Thursday, 19 September 2019
MINISTER for Agriculture and Member for Northern Tablelands Adam Marshall has today called for urgent action on meat and milk food labelling across Australia, arguing the current regime is no longer fair to consumers nor protective of industry.
“It’s pretty simple – the entire country is lagging behind the rest of the world on this issue,” Mr Marshall said.
“Internationally, Europe has voted to ban the use of terms such as ‘meat’ and ‘milk’ as well as other associated food labels on food items that are not made of animal products. The United States is following suit, yet we are well behind.
“It’s not good enough and it has the potential to disadvantage our farmers and the value of their products internationally.”
Mr Marshall said allowing traditional names to be used on what was lab-manufactured food was unfair on consumers and potentially deceptive.
“It rubber-stamps that product as being equivalent to something coming from our primary industries,” he said.
“But how can something that is sometimes printed in a lab by machines using strands of protein, or grown in a petri-dish, be compared to meat from an animal that has been raised naturally according to the high standards we demand and enforce in NSW and Australia? It can’t.
“If fake food manufacturers believe their products stand on their own merits, then why do they try so hard to dress them up like the real thing?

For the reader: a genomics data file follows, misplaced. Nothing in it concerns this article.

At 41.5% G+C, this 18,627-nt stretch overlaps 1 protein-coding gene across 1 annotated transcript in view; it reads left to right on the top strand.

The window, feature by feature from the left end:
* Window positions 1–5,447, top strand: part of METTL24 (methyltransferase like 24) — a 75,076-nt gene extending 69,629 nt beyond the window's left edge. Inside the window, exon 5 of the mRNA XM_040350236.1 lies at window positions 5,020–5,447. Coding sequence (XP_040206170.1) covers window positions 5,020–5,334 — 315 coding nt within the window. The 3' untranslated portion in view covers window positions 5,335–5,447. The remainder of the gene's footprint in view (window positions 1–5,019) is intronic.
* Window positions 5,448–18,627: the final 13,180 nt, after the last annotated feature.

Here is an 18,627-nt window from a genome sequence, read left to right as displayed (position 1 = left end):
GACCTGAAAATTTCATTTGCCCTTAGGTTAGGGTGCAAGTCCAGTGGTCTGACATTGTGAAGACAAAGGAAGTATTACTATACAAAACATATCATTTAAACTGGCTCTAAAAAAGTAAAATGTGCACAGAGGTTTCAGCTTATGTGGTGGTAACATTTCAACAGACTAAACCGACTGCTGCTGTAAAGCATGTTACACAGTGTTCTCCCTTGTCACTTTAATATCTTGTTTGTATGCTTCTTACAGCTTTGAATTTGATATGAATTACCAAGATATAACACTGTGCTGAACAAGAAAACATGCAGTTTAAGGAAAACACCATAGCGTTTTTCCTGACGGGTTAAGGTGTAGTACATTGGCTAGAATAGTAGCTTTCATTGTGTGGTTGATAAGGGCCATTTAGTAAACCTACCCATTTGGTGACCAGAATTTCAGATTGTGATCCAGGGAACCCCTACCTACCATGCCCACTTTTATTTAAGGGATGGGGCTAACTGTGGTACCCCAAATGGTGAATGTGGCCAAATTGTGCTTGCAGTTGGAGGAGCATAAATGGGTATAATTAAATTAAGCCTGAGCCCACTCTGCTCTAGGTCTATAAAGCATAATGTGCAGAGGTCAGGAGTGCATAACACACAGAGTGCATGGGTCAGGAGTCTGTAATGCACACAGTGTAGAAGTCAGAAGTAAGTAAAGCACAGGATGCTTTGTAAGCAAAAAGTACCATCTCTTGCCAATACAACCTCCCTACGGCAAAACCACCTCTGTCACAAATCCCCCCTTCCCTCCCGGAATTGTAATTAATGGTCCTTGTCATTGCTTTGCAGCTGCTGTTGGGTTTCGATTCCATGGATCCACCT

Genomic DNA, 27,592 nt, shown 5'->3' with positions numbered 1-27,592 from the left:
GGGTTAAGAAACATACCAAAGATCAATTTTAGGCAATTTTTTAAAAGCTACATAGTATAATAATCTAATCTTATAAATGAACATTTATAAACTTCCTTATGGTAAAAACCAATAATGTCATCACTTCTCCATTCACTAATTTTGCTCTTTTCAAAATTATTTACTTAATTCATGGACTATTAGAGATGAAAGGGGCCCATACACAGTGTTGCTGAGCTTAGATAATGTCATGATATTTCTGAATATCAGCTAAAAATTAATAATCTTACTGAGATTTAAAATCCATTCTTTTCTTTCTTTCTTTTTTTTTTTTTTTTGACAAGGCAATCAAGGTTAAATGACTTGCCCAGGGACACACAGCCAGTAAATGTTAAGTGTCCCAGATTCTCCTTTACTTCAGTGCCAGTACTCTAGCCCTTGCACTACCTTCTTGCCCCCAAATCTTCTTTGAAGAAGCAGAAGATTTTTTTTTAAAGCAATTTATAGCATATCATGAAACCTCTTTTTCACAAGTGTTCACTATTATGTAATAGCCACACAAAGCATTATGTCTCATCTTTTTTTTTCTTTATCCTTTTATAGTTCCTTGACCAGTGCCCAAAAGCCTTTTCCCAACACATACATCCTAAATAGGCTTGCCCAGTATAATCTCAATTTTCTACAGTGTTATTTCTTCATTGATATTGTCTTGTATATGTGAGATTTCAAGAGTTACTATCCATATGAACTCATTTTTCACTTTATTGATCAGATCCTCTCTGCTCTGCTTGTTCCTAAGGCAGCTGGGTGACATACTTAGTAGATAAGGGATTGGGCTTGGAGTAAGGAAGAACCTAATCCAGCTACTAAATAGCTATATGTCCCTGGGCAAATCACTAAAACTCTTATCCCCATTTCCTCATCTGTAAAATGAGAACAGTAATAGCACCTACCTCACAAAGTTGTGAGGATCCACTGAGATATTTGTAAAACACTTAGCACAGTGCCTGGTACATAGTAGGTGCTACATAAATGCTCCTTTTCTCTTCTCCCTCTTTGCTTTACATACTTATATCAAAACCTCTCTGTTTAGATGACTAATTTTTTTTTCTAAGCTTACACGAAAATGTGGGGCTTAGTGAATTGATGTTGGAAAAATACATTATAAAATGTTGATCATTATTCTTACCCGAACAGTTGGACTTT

“Fake-food manufacturers even go as far as creating bleeding fake patties and grill marks on the products – how can these kind of activities not be considered misleading under our laws?
“Farmers don’t have a problem with plant food options, but it’s time the Trojan-horse loopholes in labelling were closed.
“It’s time for plant food manufacturers to put their thinking caps on – find new names for your plant products and stop the masquerade.”
Food labelling is routinely considered by the Australia and New Zealand Ministerial Forum on Food Regulation (the Forum). The joint system is underpinned by a treaty to ensure consistent labelling and food standards across both countries.
The system is designed to ensure clarity for industry, producers and consumers across all the Governments of Australia and New Zealand.
Mr Marshall said an options paper on the issue was currently before the Forum recommending no action due to a lack of evidence, or referral to yet another committee.
“I won’t allow this issue to simply be kicked further down the road – we must deal with it now,” he said.
“I’ve charged the NSW Food Authority to table an actual options paper for the Forum to consider.
“If no-one else will step up, NSW will take the lead on this national issue.”